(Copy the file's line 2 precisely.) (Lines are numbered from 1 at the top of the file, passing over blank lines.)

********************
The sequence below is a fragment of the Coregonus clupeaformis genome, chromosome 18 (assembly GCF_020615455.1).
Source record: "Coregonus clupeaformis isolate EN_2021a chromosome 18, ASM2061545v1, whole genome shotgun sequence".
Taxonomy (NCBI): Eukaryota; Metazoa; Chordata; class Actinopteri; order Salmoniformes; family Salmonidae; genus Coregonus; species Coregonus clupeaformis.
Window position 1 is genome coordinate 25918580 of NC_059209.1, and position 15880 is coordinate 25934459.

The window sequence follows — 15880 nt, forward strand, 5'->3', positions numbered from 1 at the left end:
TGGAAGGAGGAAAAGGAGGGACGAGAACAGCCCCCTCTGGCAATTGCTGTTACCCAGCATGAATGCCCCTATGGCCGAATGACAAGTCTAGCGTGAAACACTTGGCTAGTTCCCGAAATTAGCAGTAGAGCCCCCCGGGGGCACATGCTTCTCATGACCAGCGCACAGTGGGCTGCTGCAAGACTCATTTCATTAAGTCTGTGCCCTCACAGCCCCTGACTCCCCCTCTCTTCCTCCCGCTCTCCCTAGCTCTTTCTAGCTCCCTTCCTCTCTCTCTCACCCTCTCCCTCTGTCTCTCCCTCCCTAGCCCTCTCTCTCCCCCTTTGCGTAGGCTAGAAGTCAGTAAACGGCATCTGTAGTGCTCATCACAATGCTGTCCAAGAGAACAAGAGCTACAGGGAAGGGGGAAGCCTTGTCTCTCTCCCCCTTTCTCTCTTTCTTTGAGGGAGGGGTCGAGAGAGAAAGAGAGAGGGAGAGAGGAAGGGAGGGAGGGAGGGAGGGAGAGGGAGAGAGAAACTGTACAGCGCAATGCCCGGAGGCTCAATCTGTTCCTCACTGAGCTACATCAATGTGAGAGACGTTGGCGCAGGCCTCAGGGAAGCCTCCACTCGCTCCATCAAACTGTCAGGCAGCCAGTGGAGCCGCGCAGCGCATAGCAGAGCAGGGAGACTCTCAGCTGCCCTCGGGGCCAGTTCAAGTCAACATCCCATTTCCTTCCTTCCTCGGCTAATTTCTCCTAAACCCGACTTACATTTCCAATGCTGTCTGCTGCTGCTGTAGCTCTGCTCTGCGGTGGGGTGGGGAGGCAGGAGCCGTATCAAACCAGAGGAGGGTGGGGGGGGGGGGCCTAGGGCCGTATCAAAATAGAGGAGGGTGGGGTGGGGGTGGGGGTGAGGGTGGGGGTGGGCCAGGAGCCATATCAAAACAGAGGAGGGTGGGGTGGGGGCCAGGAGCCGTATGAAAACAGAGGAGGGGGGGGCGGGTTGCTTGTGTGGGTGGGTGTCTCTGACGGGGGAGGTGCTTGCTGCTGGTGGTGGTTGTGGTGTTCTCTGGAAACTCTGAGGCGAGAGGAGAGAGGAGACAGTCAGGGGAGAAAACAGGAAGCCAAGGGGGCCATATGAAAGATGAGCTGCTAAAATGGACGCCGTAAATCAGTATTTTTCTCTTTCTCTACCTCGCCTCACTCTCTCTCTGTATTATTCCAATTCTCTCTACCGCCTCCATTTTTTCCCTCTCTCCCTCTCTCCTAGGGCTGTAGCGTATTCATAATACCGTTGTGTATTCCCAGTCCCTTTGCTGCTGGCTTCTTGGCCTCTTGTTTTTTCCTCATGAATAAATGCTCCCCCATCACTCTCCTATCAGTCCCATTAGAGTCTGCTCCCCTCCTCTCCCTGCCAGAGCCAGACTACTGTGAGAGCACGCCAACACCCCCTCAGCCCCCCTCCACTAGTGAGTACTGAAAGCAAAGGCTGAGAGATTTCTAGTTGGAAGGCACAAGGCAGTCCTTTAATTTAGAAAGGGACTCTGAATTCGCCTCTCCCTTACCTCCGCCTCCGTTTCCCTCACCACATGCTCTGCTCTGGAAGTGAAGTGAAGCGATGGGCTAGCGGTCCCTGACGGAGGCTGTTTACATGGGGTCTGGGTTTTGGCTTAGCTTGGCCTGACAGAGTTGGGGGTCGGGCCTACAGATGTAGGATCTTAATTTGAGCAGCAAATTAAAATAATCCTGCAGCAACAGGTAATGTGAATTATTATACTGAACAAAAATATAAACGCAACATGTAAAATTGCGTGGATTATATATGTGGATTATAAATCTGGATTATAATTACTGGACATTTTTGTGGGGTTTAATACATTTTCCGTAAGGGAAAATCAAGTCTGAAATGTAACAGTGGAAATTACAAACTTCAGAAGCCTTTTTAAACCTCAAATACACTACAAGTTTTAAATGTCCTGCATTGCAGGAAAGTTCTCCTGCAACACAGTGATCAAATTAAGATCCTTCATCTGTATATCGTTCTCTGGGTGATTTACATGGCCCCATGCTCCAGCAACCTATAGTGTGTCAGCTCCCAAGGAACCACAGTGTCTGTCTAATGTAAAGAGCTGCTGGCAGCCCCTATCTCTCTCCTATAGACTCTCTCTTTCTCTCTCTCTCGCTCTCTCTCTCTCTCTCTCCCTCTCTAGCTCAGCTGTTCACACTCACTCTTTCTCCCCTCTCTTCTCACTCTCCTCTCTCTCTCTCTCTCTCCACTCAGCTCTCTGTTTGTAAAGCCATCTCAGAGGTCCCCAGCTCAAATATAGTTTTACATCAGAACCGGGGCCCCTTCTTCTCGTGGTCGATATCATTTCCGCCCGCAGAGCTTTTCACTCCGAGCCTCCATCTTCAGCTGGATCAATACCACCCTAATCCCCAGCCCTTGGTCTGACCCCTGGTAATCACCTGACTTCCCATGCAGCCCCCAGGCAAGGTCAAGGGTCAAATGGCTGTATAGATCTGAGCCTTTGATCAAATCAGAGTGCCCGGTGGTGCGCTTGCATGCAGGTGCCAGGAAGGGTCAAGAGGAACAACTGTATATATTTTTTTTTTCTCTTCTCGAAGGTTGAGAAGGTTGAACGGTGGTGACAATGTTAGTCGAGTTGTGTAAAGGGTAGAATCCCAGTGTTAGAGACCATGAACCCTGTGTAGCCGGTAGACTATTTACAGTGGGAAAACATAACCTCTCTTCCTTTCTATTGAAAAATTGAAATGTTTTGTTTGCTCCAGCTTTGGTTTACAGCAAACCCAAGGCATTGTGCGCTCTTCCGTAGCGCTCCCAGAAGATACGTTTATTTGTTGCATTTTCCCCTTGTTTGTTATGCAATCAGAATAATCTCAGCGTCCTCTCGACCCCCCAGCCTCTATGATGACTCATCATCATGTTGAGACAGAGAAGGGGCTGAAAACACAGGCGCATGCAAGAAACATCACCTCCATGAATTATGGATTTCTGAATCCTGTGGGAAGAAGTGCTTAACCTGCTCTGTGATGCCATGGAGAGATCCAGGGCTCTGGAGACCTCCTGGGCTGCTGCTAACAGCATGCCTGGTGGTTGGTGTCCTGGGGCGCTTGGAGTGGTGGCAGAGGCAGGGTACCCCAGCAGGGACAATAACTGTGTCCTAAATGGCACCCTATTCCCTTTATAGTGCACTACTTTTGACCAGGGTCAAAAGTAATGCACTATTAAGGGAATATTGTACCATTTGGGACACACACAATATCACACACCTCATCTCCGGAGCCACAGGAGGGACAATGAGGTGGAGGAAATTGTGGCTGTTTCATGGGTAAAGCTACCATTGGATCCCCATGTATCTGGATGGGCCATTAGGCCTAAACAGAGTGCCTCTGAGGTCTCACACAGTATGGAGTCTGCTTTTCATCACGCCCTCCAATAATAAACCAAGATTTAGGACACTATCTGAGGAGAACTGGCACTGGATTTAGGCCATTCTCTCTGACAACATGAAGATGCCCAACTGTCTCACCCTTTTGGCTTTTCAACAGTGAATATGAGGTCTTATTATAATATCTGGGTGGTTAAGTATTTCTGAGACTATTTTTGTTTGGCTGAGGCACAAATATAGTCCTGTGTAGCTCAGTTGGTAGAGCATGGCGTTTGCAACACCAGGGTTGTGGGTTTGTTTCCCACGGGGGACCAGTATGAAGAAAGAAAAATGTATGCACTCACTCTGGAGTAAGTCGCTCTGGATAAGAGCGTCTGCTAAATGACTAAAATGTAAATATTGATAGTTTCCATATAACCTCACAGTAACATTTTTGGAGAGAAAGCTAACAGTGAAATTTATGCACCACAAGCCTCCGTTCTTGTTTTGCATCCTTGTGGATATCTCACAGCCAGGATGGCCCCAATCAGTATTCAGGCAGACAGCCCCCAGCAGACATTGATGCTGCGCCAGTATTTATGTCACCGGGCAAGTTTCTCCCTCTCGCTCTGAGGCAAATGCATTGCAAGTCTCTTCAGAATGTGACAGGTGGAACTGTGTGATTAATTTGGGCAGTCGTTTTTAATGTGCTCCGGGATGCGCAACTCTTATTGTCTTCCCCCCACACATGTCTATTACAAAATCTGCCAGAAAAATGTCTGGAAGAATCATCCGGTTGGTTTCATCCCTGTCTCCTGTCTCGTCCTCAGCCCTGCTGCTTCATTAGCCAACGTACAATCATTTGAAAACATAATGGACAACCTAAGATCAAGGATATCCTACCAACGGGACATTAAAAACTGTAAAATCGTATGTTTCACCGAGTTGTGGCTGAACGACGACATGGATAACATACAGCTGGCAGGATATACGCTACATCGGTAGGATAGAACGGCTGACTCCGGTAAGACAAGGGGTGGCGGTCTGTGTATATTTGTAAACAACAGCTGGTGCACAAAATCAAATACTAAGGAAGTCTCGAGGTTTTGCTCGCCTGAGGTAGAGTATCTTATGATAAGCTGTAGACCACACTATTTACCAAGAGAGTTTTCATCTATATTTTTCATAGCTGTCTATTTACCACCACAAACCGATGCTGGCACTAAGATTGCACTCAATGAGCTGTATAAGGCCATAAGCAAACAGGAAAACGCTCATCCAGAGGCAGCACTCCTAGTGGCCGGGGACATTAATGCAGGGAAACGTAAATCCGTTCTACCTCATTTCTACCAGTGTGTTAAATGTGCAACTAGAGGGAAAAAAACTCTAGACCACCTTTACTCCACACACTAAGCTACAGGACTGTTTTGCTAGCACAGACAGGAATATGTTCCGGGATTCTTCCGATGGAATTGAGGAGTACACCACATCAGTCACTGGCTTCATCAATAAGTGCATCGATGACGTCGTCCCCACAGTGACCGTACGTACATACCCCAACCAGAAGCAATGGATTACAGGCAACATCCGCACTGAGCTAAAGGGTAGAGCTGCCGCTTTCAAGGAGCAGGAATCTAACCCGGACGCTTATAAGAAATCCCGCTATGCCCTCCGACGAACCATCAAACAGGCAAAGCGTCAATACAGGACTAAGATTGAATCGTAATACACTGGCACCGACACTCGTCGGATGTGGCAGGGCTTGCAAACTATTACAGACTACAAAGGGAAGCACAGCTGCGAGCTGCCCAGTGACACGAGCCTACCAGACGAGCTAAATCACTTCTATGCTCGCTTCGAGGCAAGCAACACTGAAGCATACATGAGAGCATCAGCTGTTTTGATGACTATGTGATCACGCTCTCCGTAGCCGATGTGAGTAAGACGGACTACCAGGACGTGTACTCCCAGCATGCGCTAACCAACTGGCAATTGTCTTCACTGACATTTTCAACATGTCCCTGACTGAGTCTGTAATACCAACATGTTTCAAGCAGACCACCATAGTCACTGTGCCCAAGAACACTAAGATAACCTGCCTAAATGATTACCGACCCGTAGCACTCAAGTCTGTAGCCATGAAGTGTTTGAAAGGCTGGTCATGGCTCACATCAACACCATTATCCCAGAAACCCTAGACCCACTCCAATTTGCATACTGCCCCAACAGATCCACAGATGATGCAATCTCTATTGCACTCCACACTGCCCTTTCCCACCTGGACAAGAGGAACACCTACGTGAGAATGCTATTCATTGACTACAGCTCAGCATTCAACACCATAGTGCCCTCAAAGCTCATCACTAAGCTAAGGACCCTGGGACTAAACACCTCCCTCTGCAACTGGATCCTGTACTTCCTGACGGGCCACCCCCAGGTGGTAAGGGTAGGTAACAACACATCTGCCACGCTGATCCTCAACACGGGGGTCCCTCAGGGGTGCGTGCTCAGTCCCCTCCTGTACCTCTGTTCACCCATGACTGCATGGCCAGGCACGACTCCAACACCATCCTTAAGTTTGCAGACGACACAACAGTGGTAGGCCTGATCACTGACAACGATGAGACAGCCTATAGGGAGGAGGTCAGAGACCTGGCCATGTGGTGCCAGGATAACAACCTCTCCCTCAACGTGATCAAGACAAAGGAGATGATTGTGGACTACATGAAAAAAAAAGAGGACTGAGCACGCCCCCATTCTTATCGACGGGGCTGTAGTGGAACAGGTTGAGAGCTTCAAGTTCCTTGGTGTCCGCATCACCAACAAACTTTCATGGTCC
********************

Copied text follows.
Source record: "Coregonus clupeaformis isolate EN_2021a chromosome 18, ASM2061545v1, whole genome shotgun sequence".